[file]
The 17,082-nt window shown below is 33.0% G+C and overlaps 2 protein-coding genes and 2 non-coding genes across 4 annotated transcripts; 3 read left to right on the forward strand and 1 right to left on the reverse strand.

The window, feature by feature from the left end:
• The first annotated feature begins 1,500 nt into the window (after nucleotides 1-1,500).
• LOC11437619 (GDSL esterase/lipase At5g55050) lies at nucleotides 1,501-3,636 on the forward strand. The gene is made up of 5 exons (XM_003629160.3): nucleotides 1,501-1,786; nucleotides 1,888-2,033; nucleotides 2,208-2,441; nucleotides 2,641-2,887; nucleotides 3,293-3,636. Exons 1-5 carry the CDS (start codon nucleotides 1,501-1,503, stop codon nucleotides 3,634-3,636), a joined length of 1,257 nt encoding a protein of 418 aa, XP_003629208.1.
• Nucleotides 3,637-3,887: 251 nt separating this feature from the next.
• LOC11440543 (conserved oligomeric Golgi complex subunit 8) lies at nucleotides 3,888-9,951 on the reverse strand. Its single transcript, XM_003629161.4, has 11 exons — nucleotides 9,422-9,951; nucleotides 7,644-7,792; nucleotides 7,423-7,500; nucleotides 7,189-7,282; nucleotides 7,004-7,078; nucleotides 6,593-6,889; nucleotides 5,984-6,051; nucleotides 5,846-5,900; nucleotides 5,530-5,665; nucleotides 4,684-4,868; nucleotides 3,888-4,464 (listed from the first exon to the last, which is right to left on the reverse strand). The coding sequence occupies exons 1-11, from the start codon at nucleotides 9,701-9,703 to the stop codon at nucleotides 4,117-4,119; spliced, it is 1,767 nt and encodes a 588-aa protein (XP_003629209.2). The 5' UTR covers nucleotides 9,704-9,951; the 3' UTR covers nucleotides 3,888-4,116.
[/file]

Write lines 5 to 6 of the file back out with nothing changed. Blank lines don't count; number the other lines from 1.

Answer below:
• Nucleotides 3,637-3,887: 251 nt separating this feature from the next.
• LOC11440543 (conserved oligomeric Golgi complex subunit 8) lies at nucleotides 3,888-9,951 on the reverse strand. Its single transcript, XM_003629161.4, has 11 exons — nucleotides 9,422-9,951; nucleotides 7,644-7,792; nucleotides 7,423-7,500; nucleotides 7,189-7,282; nucleotides 7,004-7,078; nucleotides 6,593-6,889; nucleotides 5,984-6,051; nucleotides 5,846-5,900; nucleotides 5,530-5,665; nucleotides 4,684-4,868; nucleotides 3,888-4,464 (listed from the first exon to the last, which is right to left on the reverse strand). The coding sequence occupies exons 1-11, from the start codon at nucleotides 9,701-9,703 to the stop codon at nucleotides 4,117-4,119; spliced, it is 1,767 nt and encodes a 588-aa protein (XP_003629209.2). The 5' UTR covers nucleotides 9,704-9,951; the 3' UTR covers nucleotides 3,888-4,116.